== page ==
It looks like a classic rangefinder, yet it features Fujifilm’s latest EXR technology and, controversially, a fixed-focus, non-interchangeable lens. So has the FinePix X100 really been worth the wait? We find out
Noise, Resolution and Sensitivity
The 35mm equivalent view from the lens is wide enough to take in a range of subjects, from macro and portraits through to buildings and cityscapes, and delivers impressive sharpness
The quality of the image, in terms of noise and resolution, is perhaps this camera’s biggest sell, and ensuring that Fuji had got it right could have been one of the reasons this camera has taken as long as it has to come to market. The pairing of the lens with the sensor is intended to allow the X100 to control the distortions and aberrations more effectively and produce great-looking images.
The good news is that it doesn’t disappoint. Detail is impressive, reaching up to 24 on our chart from the raw file, and 22 from the JPEG. This is what we would expect from a DSLR with a 12-million-pixel sensor; however, both the Samsung NX100 and Sony NEX-5 offer more than 14 million pixels and have very similar resolving capabilities. At higher ISO values the resolution holds very well, remaining at 20 at ISO 6400. It seems slightly odd that neither the low ISO 100 nor high ISO 12,800 values can be accessed in raw mode, and it means we can’t see just how much noise is present, but the processing has certainly done a good job as the images still look very impressive and keep a resolution value of above 18.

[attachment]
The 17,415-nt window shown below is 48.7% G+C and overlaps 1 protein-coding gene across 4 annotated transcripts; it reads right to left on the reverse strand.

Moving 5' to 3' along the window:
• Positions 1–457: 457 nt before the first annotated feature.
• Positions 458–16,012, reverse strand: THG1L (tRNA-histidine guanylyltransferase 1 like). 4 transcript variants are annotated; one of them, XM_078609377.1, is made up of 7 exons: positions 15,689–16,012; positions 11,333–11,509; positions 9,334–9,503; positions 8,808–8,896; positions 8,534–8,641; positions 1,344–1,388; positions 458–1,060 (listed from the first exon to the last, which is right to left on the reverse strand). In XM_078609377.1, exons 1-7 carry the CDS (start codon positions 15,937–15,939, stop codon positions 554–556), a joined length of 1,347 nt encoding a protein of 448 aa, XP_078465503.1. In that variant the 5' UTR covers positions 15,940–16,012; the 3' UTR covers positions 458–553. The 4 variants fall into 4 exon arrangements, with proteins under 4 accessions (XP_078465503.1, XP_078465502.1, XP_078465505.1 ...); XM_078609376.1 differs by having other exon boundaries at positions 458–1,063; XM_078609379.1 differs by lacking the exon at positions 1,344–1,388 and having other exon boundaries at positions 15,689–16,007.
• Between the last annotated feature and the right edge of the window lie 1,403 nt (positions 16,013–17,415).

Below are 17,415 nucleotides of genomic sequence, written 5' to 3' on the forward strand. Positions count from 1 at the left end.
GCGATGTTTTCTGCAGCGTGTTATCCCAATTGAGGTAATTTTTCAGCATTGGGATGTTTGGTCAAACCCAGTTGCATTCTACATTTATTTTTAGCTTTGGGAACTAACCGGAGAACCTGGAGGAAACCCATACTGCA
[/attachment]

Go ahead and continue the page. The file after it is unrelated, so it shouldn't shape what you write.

In the JPEG files there are signs of luminance noise creeping into images from ISO 800, and becoming more pronounced at ISO 6400. From the raw images we can see that colour noise is present at ISO 3200 but the processing in the raw software, as with the JPEGs, has no problem removing it.
Resolution charts: These images show 72ppi (100% on a computer screen) sections of images of a resolution chart, captured using the Fujifilm X100. We show the section of the resolution chart where the camera starts to fail to reproduce the lines separately. The higher the number visible in these images, the better the camera’s detail resolution is at the specified sensitivity setting.